Sumo Wrestling is the national sport of Japan. To a westerner it can look quite comical – two extremely large men trying to push each other out of a circle.
But make no mistake, these contestants are real athletes and there is a lot that goes into their training, diet, and technique before a big match. Many sumo wrestlers dedicate their entire lives to it and there is a lot of tradition that goes along with it.
One thing you’re probably wondering about is what sumo wrestlers wear. Are they really big diapers? How has this become the uniform for these incredible sporting events?
In this article, we’re going to be explaining everything you’ll want to know about sumo wrestlers and their dress code. We’ve also included some additional information about how this interacts with their lifestyle and practices.
History Of Sumo
The first thing that’s important to know is that the dress code of Sumo goes back a long way. In fact, Sumo was first mentioned in a manuscript that dates all the way back to 712AD, that references two gods engaging in a wrestling match to decide the possession of two pieces of territory.
In short, the sport of sumo wrestling involves two competitors who try to push each other out of a circular ring. A match can also end if a wrestler’s body hits the ground – and there are a few different ways to win.
It was of great importance throughout many periods of Japanese history, and many of the traditions associated with it have survived until this very day.
This is especially true when it comes to clothing – you won’t find any modern versions of the dress code and much of it is exactly as Sumo wrestlers would have worn at the time.
General Dress Code For Sumo
The central part of a Sumo Wrestler’s outfit is known as a mawashi. You can think of it as a loincloth, one that is made of either silk, cotton, or linen. It covers the front of a Sumo wrestler’s groin and is usually fastened with a thigh knot around their lower back.
A mawashi typically weighs between 8 and 11 pounds, but it can weigh more depending on whether or not the wrestler in question wants additional fronds hanging from its side.
Note: a frond is a hanging silk strip that is usually worn for aesthetic purposes.
A mawashi is typically worn at all times during training and competition. Sumo Wrestlers live a purposeful life and usually live together in a Sumo stable that houses up to 15 competitors.
The mawashi is an essential part of the sport and the type of garment chosen is often for a reason – as it can aid or complement their wrestling style during competition.
Another thing to keep in mind is that the color and composition of a mawashi often denote rank. For example, the color of a mawashi for a beginner Sumo is going to be different than a master’s. This is quite similar to belting systems in other kinds of martial arts.
Kimonos are another piece of traditional Japanese clothing that has been used for centuries for formal occasions. Sumo Wrestling is no different, and Kimonos are the other part of the dress code that is very important for competitors.
A beginner Sumo Wrestler is allowed to wear a kind of cotton Kimono called a yukata when they are not at practice (what’s the difference between a Yukata and a Kimono? Find out here).
Once a Sumo Wrestler becomes a professional, they are allowed to wear silk kimonos outside of a training session, and also during ceremonies before a competition. You can think of the colors and complexity of a kimono as increasing the more a Sumo Wrestler rises in the ranking.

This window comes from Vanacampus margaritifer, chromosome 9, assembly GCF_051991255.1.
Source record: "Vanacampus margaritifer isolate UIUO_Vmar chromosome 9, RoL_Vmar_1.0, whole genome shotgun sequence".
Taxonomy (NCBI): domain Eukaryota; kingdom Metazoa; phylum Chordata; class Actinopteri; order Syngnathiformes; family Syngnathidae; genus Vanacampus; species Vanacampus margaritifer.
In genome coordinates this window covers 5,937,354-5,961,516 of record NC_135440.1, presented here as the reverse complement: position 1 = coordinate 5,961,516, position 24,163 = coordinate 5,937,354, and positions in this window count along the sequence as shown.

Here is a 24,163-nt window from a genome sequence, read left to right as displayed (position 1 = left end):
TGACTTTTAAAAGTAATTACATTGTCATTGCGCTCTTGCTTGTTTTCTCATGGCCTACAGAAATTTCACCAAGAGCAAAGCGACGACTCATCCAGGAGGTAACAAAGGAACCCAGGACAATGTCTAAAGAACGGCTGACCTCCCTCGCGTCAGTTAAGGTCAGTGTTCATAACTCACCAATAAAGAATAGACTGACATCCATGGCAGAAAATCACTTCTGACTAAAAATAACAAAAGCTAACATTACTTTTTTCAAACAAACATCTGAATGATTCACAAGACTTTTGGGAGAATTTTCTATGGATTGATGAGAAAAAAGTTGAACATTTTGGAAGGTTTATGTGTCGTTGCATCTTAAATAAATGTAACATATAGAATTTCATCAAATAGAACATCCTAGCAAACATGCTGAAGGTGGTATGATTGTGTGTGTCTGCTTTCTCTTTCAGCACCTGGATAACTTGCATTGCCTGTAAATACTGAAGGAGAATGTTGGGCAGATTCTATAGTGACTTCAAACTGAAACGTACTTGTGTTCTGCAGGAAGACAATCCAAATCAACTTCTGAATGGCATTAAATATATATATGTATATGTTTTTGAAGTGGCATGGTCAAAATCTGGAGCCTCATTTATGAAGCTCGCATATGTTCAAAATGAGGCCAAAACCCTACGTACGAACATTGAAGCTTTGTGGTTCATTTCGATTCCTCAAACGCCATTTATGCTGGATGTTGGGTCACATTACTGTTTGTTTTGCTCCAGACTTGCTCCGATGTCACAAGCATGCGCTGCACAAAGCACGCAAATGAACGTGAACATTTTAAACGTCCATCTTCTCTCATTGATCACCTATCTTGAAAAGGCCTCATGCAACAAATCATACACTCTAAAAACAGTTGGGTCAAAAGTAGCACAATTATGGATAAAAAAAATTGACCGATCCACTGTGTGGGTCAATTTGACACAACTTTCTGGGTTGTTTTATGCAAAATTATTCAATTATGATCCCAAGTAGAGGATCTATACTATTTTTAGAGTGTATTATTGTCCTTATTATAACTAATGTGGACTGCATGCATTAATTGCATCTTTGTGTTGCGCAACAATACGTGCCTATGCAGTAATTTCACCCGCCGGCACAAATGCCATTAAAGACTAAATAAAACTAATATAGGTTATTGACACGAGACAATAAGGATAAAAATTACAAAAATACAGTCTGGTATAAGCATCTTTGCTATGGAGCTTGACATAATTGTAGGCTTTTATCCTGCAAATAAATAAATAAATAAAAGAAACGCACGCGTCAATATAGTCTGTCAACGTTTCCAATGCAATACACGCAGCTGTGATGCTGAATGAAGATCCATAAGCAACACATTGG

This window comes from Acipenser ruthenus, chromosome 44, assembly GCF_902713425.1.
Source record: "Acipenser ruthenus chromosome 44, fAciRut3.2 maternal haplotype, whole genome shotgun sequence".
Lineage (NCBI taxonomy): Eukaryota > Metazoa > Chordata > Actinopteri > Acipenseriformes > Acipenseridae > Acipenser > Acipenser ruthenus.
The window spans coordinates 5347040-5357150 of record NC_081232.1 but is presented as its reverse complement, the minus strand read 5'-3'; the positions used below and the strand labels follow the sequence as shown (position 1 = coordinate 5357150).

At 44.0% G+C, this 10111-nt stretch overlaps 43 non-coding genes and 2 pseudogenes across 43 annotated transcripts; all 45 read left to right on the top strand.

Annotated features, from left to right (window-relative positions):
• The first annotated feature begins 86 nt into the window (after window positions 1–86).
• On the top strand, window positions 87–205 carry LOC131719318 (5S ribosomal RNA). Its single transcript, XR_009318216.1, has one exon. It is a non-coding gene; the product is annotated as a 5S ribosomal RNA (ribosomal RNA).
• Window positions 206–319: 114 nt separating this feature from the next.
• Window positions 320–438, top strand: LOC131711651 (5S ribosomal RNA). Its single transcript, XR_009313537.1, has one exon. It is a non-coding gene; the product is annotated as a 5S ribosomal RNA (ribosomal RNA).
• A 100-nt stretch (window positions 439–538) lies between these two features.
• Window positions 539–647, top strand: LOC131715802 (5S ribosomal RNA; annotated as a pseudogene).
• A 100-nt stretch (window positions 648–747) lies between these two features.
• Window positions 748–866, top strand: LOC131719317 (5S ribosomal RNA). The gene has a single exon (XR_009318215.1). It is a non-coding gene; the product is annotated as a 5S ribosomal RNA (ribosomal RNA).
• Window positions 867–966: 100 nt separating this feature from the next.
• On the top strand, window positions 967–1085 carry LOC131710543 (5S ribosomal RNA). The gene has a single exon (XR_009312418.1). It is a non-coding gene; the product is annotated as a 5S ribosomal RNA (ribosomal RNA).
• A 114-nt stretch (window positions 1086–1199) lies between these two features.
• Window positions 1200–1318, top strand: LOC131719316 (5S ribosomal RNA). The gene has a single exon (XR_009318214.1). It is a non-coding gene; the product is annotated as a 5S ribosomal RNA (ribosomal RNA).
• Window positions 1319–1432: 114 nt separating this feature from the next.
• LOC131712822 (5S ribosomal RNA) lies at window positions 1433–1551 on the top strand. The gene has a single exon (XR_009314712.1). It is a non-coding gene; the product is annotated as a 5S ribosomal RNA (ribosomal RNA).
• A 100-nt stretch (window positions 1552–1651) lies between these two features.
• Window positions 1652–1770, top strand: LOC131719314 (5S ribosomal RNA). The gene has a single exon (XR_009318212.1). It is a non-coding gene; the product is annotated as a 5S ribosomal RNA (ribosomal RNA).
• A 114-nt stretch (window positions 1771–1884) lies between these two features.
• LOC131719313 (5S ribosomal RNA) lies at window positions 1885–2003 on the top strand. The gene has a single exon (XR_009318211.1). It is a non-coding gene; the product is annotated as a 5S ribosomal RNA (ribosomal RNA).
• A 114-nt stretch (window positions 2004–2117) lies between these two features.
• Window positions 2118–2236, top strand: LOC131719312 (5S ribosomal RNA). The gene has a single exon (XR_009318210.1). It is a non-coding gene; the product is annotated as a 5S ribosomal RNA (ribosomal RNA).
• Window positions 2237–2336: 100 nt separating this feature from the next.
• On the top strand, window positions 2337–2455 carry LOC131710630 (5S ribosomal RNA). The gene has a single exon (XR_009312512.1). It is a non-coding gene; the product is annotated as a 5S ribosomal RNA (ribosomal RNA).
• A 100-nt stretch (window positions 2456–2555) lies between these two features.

If you’ve ever seen Sumo Wrestlers before you’ve probably noticed that they all have long hair. This is because wrestlers have to grow long hair once they commit to the Sumo lifestyle.
All Sumo Wrestlers have long hair that is then worn as a bun and often tied into a type of topknot that is called a chonmage.
During the competition, you’ll notice that Sumo Wrestlers are bare-footed, but most of the time they will be wearing a simple kind of wooden shoe known as geta.
These wooden sandals might look very uncomfortable but are used to strengthen the feet and are also worn for traditional reasons. There are also straw sandals worn by wrestlers if they leave their sumo stable.
As with the other types of clothing, Sumo footwear changes as they rise in the ranks. Some wrestlers opt to wear iron shoes that help to strengthen their feet and legs, but this is usually optional and changes depending on the Sumo stable and the teachers in general.
Why Do They Have Such Strict Rules?
One thing to note here is that Sumo Wrestlers dedicate their entire lives to not only the sport but also to the Shinto religion. Shinto has a rich history and a lot of the codes (including dress) that they adhere to come from it.
There are no Sumo Wrestlers who get out of following this strict ruleset, and clothing is just one of the many moving parts of their lifestyle.
The Shinto religion is one of the main things that allows Japan to express its history and many of the most important sites enjoyed by tourists worldwide have Shinto origins.
We hope that this article has explained to you the general clothing that Sumo Wrestlers wear and that you’re a lot more comfortable with the general concepts. Sumo Wrestling should be thought of as a lifestyle as much as it is a sport.
The roots of many of its practices go far back into the history of Japan, and it’s one of the reasons why it’s the national sport of the country.
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